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Biden commits to female running mate if he is Democratic nominee

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Both Democratic White House hopefuls also detail coronavirus and healthcare plans in televised debate

WASHINGTON: White House hopeful Joe Biden on Sunday committed to picking a woman as his vice-presidential candidate should he win the Democratic nomination, a race he currently leads against Mr Bernie Sanders.

"If I'm elected president, my Cabinet, my administration, will look like the country, and I commit that I will in fact appoint a woman to be vice-president," Mr Biden, himself a former vice-president, said during a debate against his leftist rival Sanders.

"There are a number of women who are qualified to be vice-president tomorrow," Mr Biden, a moderate, added.

Mr Sanders responded by saying that "in all likelihood" he would do the same.

"To me, it's not just nominating a woman. It is making sure that we have a progressive woman and there are progressive women out there."

Two women have been chosen as running mates for major party nominees. Democrat Walter Mondale put Ms Geraldine Ferraro on the ticket in 1984, while Ms Sarah Palin was Republican John McCain's pick in 2008. Both lost their elections.

It has been no secret that both Mr Biden and Mr Sanders were seriously considering naming a female vice-presidential candidate.

Among Mr Biden's possible choices are Senator Kamala Harris and Senator Amy Klobuchar, both former competitors in the battle for this year's Democratic Party nomination - or even the progressive Senator Elizabeth Warren, who was briefly a front-runner in the race.

Prior to her position in the US Senate, Ms Harris served as the attorney general of California, while Ms Klobuchar is a moderate from Minnesota.

Both candidates used the debate, perhaps the last in the Democratic White House race, as an opportunity to project leadership and a sense of stability in the coronavirus crisis. The debate was held in Washington DC without any audience.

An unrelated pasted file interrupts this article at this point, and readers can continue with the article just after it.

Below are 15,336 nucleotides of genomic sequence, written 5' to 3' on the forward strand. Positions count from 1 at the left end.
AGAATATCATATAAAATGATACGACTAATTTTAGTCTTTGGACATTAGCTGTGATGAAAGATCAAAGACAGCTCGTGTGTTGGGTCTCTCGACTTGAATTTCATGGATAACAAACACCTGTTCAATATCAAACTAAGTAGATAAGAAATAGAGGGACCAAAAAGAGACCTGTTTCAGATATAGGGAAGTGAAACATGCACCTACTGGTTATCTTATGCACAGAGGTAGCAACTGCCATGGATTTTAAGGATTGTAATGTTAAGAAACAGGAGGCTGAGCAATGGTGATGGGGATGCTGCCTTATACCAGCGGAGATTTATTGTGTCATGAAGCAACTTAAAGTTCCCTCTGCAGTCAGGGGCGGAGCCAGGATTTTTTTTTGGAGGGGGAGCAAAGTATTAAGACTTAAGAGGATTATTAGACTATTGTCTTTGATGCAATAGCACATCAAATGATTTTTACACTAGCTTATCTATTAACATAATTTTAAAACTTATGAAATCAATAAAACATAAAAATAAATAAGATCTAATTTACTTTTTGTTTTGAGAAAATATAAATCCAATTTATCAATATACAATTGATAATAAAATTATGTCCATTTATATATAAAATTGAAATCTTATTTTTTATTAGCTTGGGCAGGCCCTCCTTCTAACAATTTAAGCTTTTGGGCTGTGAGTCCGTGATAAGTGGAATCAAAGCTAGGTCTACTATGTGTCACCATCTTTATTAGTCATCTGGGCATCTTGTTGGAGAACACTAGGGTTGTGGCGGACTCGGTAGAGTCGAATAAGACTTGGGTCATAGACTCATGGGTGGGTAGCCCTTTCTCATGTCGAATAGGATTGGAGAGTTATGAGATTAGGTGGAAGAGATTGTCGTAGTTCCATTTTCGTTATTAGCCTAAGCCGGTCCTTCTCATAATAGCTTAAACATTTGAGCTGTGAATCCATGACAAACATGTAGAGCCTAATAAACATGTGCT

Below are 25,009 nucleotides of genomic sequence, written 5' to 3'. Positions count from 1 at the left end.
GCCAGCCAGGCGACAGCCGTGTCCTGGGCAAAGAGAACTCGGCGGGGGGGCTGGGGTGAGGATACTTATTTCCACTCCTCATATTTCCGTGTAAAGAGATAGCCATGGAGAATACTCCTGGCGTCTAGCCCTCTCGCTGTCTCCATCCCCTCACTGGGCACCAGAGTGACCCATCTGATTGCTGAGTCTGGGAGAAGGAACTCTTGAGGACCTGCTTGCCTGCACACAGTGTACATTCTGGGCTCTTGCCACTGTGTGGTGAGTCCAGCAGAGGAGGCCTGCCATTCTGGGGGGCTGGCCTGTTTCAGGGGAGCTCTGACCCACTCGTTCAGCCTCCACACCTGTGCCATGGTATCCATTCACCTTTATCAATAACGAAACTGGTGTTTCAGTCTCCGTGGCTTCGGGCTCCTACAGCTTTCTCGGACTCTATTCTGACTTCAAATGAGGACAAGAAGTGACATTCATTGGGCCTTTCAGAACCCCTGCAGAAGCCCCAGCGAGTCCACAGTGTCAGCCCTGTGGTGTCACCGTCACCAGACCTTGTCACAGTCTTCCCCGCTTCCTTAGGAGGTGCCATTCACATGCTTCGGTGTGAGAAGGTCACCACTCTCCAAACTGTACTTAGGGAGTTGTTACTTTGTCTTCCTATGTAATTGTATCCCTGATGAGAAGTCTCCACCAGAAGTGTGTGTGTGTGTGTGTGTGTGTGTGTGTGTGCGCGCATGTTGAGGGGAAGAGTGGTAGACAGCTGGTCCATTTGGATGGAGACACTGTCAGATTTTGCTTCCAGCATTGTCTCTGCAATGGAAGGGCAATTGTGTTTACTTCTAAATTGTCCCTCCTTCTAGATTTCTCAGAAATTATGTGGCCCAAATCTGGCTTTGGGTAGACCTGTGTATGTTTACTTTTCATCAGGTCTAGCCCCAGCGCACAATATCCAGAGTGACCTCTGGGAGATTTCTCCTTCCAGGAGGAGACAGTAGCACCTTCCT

Mr Biden, 77, recounted his experience as vice-president in the Obama administration in dealing with the Ebola outbreak in 2014. He laid out a coronavirus plan to make testing free and widely available, establish mobile sites and drive-through facilities in each state and provide more help for small businesses hurt by the resulting economic slowdown.

He said he was willing to call out the military to help local officials build hospitals and take other necessary relief steps. "This is like a war, and in a war you do whatever needs to be done to take care of your people," Mr Biden said.

Mr Sanders, 78, suggested the first step would be "to shut this president (Mr Donald Trump) up right now" because he was undermining the response of public health officials.

"We have got to learn that you cannot lie to the American people," Mr Sanders said, adding the crisis showed the need for his signature Medicare for All healthcare proposal, which would replace private health insurance with a government-run system.

Mr Biden has opposed the Medicare for All plan, saying it is too costly and he prefers to build on the Affordable Care Act, known as Obamacare, by adding a public option for those who want it. - AFP, REUTERS